“Fortune Cookies”

Donna Barrow-Green and her actors really “get” office romance, from the slowly-dawning camaraderie to the paralyzing suppression of sexual impulse in favor of casual professionalism. Alexander and Gretchen are both perched on the edge of their seats, trying to play it cool and wait for a sign. Are they just imagining it? Will somebody please break the ice? What does the horoscope or the fortune cookie say? Though it flirts heavily with romcom cliché and holds few surprises, this short is undeniably engaging, lighthearted and universal.

“Oh Heritage Tree”

Did Heather Thiel watch “Portlandia” while dropping acid? This intentionally absurd neighborhood comedy satirizes tropes that are Portland-er than Portland: midwifery, heritage houses, alterna-learning, homosexual nesting, chicken coops, free boxes and pirate bands. Perhaps there are more characters and plot points than necessary. Like homemade shade canopies at Pickathon, this short stretches haphazardly over many moments of amusement and is loosely tethered to a tree.

ArtsWatch plans to catch Brad Bolchunos’ “Umbrella for Three” at its second showing next week, during the second weekend of PDX Playwrights shows. “The Godmother” by Sandra de Helen is a show we unfortunately missed. Interested parties, please alert us the next time it resurfaces.

Fertile Ground 4: The one-act itch

In his final look back on Portland's new-works festival, Jae Carlsson scratches an "Itch" and dives into one-acts and other rabbit holes

(In Fertile Ground 2020, Portland’s 11th annual festival of new performance, Jae Carlsson witnessed four standout productions: “Vortex 1,” “Dorothy’s Dictionary,” “How to Really, Really? Really! Love a Woman,” and “Itch.” In four parts Carlsson has discussed each of these four theater pieces at length, as well as other works in the Festival dealing with similar issues.)

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One-act plays are the bastard child of serious theater. All playwrights write them.

But these tend to be throwaway, one-idea plays – usually comedies – which no one is expected to take all that seriously. Least of all their playwright.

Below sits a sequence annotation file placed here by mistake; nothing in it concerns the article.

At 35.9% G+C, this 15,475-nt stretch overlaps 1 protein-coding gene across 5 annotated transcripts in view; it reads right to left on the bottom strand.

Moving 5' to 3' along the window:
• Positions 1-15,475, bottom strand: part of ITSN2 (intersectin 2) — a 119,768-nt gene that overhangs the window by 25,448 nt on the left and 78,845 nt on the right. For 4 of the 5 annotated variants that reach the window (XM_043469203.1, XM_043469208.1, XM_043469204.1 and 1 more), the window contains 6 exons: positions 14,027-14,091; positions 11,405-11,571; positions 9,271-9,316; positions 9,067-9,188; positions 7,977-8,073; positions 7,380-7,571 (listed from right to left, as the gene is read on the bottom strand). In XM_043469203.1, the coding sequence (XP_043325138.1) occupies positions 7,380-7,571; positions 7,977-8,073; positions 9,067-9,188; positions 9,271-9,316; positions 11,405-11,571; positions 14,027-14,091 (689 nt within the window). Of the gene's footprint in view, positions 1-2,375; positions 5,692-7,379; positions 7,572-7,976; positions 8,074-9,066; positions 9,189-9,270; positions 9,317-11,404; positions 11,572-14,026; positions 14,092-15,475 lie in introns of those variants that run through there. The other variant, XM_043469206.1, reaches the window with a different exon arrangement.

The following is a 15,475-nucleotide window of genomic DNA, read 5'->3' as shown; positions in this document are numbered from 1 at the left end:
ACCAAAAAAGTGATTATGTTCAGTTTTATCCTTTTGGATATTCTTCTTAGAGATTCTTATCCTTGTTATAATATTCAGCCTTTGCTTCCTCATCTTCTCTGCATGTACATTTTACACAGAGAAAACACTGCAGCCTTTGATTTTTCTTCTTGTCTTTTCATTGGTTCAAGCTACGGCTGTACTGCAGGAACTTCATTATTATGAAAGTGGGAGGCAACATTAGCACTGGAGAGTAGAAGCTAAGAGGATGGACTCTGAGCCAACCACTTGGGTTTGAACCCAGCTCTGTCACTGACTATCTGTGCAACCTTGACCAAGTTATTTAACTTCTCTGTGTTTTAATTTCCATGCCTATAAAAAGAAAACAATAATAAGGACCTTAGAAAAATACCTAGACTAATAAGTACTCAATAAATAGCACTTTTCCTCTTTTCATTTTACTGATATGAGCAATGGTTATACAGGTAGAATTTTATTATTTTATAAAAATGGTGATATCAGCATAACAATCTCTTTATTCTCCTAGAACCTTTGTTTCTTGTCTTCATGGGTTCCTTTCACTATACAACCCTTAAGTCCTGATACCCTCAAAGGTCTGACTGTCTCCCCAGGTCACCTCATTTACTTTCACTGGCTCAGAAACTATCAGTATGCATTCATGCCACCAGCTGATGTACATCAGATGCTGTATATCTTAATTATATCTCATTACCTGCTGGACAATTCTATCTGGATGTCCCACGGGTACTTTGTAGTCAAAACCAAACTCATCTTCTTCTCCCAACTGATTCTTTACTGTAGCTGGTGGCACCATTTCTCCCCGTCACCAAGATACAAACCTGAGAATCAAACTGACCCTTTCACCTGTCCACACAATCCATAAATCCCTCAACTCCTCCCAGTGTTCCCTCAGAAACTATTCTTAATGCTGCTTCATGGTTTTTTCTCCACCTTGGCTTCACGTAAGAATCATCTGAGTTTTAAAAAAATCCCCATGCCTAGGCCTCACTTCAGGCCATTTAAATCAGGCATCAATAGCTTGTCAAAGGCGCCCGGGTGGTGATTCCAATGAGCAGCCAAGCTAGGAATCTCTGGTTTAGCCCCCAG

At Fertile Ground 2020, this is clearly the case with The Portland Mini-Musical Festival, which you discuss in Part 1 of this series. Lots of entertaining song and dance, but each one-act is built upon a single thin idea through which to maintain audience attention – plus maybe a little ah-ha twist at denouement, good for a slightly more self-aware laugh from you just before applause at curtain.

But you are a fan of one-acts, when they are done right. Accomplished either by finding a means to very quickly give them depth and force. Or accomplished by stringing several one-acts together – connecting them thematically as in Itch or in Osho Returns, or as a discontinuous narrative as in Hannah and Other Stories or Dearly Departed. But what is it that permits such one-acts to work so well? And to work, sometimes, more effectively than even very good full-length plays? . . .

On the Cusp of the Absurd

When you try to stretch the single idea of a one-idea play to 90 minutes, people often whisper that the author should have whittled it down and made a one-act play out of it.

At pre-festival press “speed-dating” night, Fertile Ground director Nicole Lane keeps her mouth on the harmonica and her eye on the clock: Four minutes, and the mouth harp sounds. Photo courtesy Fertile Ground

The Ghost of David Balasco, written and directed by Cynthia Whitcomb, is a case in point. This festival piece is a mostly-staged full-length play performed at Lakewood Theatre, and it turns on one very clever idea. Four characters enter an old, rundown theater, speaking in period and foreign accents. They wish to do a seance, in order to exorcise a ghost from the theater, so they can clean up the space and produce a new play here – without all the freaky “mishaps” that closed up the theater years before, after a death in the building.

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Fertile Ground 2: ‘Dorothy’s Dictionary,’ etc.

In E.M. Lewis's newest play and several others at Portland's new-works festival, the key question is "talking it thru."

(In Fertile Ground 2020, Portland’s 11th annual festival of new performance, Jae Carlsson witnessed four standout productions: “Vortex 1,” “Dorothy’s Dictionary,” “How to Really, Really? Really! Love a Woman,” and “Itch.” In four parts Carlsson will discuss each theater piece at length, as well as other works in the Festival dealing with similar issues.)

Talking it Thru

Is there anything unique and compelling about the Portland theater scene? Or is it just a colonial outpost of the New York or London or Chicago or Los Angeles theater scene?